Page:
Alex Sakariassen And Nick, it kept going.
"They trust you to give them all the information they need to make a good decision for themselves, and I don't think that you are," Melody Carter said.
"This masks mandates, school closure, business closure, church closer are totally unconstitutional. There's no place in the United States Constitution that allows the president of the United States ..." Kim Hancock said.
Alex Sakariassen I went on like this for four hours.
"Remember, our constitution begins with we the people, so we're the ones in control. We have the power," one speaker said.
"We're concerned citizens. We're concerned not only for our own health and safety, but that of all of the other residents in this county," another speaker said.
Alex Sakariassen All these emotions are getting mixed up together and make this dialog for the health board extremely difficult. There were a few immunologists and health care professionals who tried to set the scientific record straight and they were interrupted and booed. The people who were testifying didn't really seem to feel like they were being listened to either.
"And I can pretty much tell by the look on your face that you really don't care that we're asking you today," Terri Lackey said.
Alex Sakariassen Terri Lackey straight up walked out of the meeting after a couple back and forths with Katie Scholl.
"We've asked you, and to me, this is it," Lackey said. "I am not coming back and you can probably applaud that. I have beat my head against the wall enought. I get the message. We're on our own. But you know what, we'll be fine."
Alex Sakariassen And then Terri went a step further. She said that if people took the vaccine and died, she was fine with that.
"So get the vaccine, because Ravalli County's kind of overpopulated and I'm all for, kind of like, de-population in Ravalli County."
Nick Mott Wow. So, what did the board end up actually doing?
Alex Sakariassen Well, so, four hour meeting. At the end, County Commissioner Jeff Burrows, a fellow board member who has publicly said he doesn't plan to get the vaccine, leveled with the crowd. This kind of meeting is not going to happen again. This group has had its chance to speak and the board's got to get back to other business.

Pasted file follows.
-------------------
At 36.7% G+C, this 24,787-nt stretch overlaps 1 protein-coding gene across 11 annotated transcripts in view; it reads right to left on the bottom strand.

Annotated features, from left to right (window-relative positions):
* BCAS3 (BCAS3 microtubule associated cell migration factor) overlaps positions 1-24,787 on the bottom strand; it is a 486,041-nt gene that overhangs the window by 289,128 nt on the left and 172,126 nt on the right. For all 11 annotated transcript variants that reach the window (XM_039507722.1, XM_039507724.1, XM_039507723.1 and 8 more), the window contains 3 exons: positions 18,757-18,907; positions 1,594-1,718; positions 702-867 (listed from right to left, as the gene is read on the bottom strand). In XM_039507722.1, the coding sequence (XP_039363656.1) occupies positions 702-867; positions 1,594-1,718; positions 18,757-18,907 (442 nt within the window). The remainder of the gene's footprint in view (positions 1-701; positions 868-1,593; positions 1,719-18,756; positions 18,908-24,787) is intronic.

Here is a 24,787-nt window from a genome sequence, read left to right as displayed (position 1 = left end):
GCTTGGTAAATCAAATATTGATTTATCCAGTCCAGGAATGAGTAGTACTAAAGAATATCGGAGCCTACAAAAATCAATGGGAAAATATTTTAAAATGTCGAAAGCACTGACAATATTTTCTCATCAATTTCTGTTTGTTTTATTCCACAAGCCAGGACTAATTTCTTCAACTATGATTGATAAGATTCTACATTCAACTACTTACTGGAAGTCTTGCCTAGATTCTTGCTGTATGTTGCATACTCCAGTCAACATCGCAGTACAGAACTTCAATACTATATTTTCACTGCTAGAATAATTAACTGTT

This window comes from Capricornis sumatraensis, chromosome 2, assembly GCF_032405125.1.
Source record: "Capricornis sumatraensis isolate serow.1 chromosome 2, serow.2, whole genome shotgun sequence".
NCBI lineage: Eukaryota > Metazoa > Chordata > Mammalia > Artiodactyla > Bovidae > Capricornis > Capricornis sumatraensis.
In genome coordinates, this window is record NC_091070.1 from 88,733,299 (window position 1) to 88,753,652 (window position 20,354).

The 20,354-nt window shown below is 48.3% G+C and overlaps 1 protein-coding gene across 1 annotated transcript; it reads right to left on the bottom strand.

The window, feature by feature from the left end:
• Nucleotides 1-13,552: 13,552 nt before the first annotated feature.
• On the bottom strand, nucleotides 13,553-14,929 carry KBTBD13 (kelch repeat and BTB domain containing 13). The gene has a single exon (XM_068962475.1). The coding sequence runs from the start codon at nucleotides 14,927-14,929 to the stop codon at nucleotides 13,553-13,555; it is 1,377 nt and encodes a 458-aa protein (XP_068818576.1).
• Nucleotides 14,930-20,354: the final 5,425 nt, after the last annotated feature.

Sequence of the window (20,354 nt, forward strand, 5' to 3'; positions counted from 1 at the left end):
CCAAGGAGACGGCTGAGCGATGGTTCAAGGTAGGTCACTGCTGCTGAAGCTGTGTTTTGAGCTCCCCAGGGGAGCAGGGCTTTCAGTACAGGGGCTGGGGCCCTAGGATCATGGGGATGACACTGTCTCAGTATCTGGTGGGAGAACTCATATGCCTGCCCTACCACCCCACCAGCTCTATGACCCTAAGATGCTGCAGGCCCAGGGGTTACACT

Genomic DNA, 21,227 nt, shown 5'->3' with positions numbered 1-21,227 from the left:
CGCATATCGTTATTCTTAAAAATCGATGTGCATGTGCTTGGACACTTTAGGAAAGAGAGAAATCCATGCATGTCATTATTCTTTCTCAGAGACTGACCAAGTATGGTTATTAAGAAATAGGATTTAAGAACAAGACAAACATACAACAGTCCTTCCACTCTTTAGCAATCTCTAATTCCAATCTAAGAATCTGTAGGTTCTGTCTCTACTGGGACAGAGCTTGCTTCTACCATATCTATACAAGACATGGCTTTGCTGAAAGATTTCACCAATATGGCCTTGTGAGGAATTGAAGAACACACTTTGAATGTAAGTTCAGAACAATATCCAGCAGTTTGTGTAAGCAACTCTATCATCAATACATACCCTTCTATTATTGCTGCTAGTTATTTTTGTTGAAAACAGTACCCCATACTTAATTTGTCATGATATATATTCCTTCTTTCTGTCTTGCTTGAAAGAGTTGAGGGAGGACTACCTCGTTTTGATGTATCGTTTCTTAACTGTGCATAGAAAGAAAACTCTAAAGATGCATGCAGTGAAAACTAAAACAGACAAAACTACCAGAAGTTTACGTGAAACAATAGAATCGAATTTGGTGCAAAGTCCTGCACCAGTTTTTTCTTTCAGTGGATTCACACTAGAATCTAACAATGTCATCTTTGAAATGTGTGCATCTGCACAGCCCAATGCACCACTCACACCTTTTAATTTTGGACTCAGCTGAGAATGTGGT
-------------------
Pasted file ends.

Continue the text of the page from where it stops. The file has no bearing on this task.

"We're not going to rehash COVID every single Board of Health meeting now. We had seven, nine, seven septic issues last time."
Nick Mott So, instead of kind of fizzling out like happened with the school district, that heat around COVID didn't seem to go away.
Alex Sakariassen No, they were still at a stalemate. Both sides walked away without really resolving anything or coming to a shared understanding about how to handle the pandemic. If anything, it seems like everyone is retreating even further into their own corners. This decision to kind of walk away from the public discourse, it was made out of a sense of desperation and exhaustion on both sides. It's like everyone throw up their hands all at once.
A lot of people I talk to in the Bitterroot said they really didn't know what the next chapter is going to be. This frustration about COVID measures could very likely play into local and statewide political races in 2022. The big question is whether stepping away from these intense clashes at public meetings is actually going to cool tempers overall and allow these two sides to make amends in the long run.
Nick Mott Do you think that's realistic?
Alex Sakariassen Honestly, I really don't know, Nick. But it cuts both ways. I mean, you heard Terri Lackey saying that she's done, too. The board has not budged any closer in the direction she and the rest of the group want them to go. And whether public health officials can eventually, if ever, build back what trust they had with this particular group is just going to be one of those questions we have to wait and see.
Nick Mott Shared State is a podcast by Montana Free Press, Montana Public Radio and Yellowstone Public Radio. This episode was reported by Katheryn Houghton and Alex Sakariassen and edited by Mara Silvers. Nicky Ouellet produced this episode. Editorial assistance by Corin Cates-Carney, Taunya English, Nadia Faulx and Brad Tyer. Fact checking by Jess Sheldahl. And Gabe Sweeney is our sound designer.